Everything that’s old is new again. That’s the motto behind the Claremont Village’s latest concept, DeeLux, which has taken over the vacancy left behind by odds-and-ends boutique Raku. The DeeLux concept is equally eclectic.
One person’s hand-me-downs become another person’s bounty at this family-run business that thrives on buying, selling and exchanging clothes, shoes, handbags and other goods. COURIER photo/Steven Felschundneff
Pilgrim Place officially launches the build-up to its centennial anniversary with this year’s Catch the Spirit of Pilgrim Place. The event, scheduled for Saturday, August 17, will celebrate with an old-fashioned picnic.
“Pilgrim Place first opened its doors in 1915 in Claremont as a home for missionaries on furlough,” Bill Cunitz, Pilgrim Place president and CEO said. Check out this and other happenings in Claremont.
Longtime Claremont resident Peggy Robertson, 83, smiles at her daughter Ann Hanson as Ms. Robertson recalls an event from her past during a recent Yesteryear’s Café at Claremont Place. Ms. Robertson and her daughter were attending the support group for the first time. Yesteryear’s Cafe, or “memory cafes” as they are often called, put a spin on the traditional support group format. COURIER photo/Steven Felschundneff
Love is in the air at the Fairplex. Inter Valley Health Plan will host the “To Love Again—Finding the Love of Your Life and the Life You Love,” conference on Saturday, August 24 from 9 a.m. to noon in the Sheraton Fairplex Hotel & Conference Center.
Whether you are looking for the love of your life or just want to understand your current relationship, this conference provides tools to help you love and be loved again.
Books won’t be the only things filling up the Claremont Public Library come September 2.
As soon the children’s summer reading program comes to a close, the construction crews are moving in as the library’s well-used and well-loved children’s section receives a much-needed upgrade.
This is the first time the children’s section has received updated digs since the local library first opened its doors in 1975.
While speed increases remain uncertain for a dozen Claremont streets, officials can now guarantee 3 of those in question will remain at reasonable speeds.
The California Department of Transportation recently approved the city’s application to reclassify Scripps Drive, Radcliffe Drive and Scottsbluff Drive (between Mills Avenue and Lassen Way) as local roadways. This designation will allow the city to keep speed limits on these designated roads at 25 miles per hour.
A cyclist has to ride on the sidewalk to get past a closed and barricaded portion of Second Street recently in the Claremont Village. Second Street between Harvard Avenue and approximately half way to Yale Avenue is completely shut down as work crews with Southern California Edison replace an underground vault. The construction, which previously closed Second at College Avenue, is expected to continue for 2 more weeks. COURIER photo Steven Felschundneff
From the vintage neon of the 1950s and 1960s to the recent towering collection of logos gracing the corner of the Old School House complex, the streets of Claremont are lined with the signs of the time.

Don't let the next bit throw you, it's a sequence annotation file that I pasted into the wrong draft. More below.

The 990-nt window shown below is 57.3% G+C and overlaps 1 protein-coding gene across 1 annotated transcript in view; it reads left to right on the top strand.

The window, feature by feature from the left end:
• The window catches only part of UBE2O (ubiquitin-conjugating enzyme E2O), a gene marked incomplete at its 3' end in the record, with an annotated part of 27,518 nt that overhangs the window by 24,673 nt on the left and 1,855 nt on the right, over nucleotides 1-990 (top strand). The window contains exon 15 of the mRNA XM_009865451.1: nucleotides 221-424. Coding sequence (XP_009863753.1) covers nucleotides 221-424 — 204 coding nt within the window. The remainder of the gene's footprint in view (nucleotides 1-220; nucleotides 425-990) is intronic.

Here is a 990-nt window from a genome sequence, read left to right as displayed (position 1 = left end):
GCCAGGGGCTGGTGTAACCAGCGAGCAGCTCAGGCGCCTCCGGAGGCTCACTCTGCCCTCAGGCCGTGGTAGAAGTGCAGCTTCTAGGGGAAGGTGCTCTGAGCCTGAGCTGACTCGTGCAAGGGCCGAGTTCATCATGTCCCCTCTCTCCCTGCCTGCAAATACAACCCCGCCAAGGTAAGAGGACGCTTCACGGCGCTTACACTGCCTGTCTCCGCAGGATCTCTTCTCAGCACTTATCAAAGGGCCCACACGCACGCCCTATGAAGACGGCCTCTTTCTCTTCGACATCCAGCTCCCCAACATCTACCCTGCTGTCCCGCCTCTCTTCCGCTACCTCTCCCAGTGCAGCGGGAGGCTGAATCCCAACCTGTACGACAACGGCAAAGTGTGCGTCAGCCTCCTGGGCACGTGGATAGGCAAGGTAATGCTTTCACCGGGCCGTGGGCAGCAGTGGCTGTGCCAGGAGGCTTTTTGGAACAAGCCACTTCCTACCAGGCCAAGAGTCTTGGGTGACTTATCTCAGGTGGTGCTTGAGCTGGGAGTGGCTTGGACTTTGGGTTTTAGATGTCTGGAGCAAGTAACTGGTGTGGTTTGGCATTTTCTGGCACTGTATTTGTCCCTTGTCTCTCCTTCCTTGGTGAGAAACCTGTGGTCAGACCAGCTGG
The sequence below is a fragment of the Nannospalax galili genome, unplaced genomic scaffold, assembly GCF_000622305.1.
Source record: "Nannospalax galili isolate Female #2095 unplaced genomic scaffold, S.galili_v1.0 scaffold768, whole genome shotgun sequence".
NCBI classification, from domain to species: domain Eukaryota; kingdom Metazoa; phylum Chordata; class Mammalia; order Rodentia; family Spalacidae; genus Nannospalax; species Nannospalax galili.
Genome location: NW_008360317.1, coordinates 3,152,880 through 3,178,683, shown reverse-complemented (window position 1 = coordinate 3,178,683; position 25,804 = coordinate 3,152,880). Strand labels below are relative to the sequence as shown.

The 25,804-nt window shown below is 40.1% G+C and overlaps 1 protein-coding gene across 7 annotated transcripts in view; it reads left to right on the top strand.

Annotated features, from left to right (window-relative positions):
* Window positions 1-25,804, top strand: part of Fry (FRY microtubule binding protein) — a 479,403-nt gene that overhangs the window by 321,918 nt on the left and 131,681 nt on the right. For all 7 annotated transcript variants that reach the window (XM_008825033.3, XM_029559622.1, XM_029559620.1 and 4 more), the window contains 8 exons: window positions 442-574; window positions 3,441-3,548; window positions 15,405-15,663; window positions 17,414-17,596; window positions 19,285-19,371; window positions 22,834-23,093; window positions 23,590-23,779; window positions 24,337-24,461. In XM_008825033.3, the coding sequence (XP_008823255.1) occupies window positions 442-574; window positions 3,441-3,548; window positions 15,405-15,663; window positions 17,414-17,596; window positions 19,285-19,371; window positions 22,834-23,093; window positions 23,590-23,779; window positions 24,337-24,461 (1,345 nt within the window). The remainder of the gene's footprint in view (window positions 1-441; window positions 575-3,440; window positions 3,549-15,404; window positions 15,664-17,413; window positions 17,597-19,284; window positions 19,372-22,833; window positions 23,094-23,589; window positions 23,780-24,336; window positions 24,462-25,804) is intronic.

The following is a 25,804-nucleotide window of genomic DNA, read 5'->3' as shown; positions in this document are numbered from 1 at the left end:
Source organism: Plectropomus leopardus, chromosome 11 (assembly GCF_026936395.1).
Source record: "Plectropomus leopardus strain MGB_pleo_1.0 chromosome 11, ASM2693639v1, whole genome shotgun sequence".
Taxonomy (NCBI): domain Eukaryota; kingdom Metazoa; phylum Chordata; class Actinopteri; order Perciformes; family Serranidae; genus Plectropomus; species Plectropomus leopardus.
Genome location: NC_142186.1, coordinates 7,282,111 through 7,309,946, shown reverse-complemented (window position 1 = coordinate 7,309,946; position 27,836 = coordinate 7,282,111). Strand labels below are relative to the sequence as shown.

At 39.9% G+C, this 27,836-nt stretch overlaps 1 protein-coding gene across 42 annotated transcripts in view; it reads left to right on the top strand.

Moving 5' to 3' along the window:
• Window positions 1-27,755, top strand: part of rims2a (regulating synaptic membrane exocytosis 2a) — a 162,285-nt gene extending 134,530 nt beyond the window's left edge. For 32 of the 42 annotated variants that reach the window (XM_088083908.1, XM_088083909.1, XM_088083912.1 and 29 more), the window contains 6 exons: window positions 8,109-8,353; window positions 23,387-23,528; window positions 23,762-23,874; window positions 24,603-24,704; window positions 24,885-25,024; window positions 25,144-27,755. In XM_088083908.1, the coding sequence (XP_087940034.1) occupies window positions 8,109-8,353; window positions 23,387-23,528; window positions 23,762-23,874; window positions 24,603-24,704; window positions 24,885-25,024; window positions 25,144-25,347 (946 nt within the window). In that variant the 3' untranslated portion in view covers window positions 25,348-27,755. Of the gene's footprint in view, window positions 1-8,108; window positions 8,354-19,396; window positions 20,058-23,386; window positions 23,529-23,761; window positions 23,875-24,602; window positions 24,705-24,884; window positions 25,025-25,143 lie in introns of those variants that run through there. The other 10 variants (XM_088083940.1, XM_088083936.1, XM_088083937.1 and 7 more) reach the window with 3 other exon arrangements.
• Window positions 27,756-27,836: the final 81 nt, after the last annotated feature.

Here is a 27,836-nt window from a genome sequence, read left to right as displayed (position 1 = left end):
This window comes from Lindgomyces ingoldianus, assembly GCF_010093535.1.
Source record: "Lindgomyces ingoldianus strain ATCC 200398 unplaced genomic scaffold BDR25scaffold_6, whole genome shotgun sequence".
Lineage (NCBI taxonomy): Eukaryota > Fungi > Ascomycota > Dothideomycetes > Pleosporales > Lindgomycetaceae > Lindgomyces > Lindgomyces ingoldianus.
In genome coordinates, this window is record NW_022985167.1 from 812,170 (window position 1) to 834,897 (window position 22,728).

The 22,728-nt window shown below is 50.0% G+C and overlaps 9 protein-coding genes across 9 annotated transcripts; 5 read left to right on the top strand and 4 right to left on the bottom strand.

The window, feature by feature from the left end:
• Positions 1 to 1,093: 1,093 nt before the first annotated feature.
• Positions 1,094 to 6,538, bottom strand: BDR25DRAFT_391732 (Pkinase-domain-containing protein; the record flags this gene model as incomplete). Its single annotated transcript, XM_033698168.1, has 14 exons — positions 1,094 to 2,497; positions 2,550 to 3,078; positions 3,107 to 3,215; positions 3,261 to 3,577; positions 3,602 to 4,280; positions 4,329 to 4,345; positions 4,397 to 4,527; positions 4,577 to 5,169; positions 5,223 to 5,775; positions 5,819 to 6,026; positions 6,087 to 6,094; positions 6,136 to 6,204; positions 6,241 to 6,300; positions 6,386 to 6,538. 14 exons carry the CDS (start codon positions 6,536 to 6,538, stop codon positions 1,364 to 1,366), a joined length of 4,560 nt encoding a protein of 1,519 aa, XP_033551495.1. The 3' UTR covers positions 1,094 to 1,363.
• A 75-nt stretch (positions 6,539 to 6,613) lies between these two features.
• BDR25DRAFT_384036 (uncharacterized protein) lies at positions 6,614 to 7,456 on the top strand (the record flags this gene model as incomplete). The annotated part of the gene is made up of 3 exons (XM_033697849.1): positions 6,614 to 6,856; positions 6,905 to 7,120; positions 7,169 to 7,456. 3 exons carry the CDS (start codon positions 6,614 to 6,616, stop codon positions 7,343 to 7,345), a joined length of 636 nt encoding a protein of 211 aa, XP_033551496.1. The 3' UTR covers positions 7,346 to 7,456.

Nearly as numerous as the trees about town are the tin 12-by-16s welcoming you into the city, forbidding you from parking, and kindly thanking you for not smoking. Whether eliciting a sigh, groan or guffaw, it’s hard to deny—those bits of metal are a part of the culture of Claremont, the City of Signs.
Check out our slideshow at the end of the story inside. COURIER photo/Collette Weinberger
The future of Claremont looks clear through the dust of construction planned for the coming years. Started earlier this summer, 8 new housing developments are planned for the city.
New construction will add more than 500 townhomes, single-family homes, condos and apartments to cater to a growing demand for homes in the Claremont area. All of the construction has a projected completion date in the next 3 to 5 years, if everything remains on schedule.
The city of Claremont is working hard to manage the crowds. But has the enormous increase in visitors at the Claremont Hills Wilderness Park taken away from the outdoor experience?
You might think by getting an early start on a Saturday morning, the chances are good you’ll beat the heat and crowds. It’s not often that one can experience the great outdoors with some peace, quiet and solitude so close to home.
Think again. Check out our slideshow at the end of the story inside.
A teller at the Chase Bank on the corner of Fourth Street and Indian Hill Boulevard in the Village was victim of an attempted robbery just before 6 p.m. today, Friday, August 9, according to Claremont police.
The suspect passed a demand note to the teller, but she locked her drawer and refused to give the him any money. He then fled out the west doors on foot. It is unknown where he went from there.
The suspect is described as a male white in his late 40s, 5 foot, 8-inches tall with a skinny build and long brown hair pulled back in a ponytail. At the time of the attempted robbery, he was wearing a blue baseball hat, reading glasses, a blue polo shirt and dark shorts.
Anyone with information related to the crime is asked to call the Claremont Police Department at 399-5411.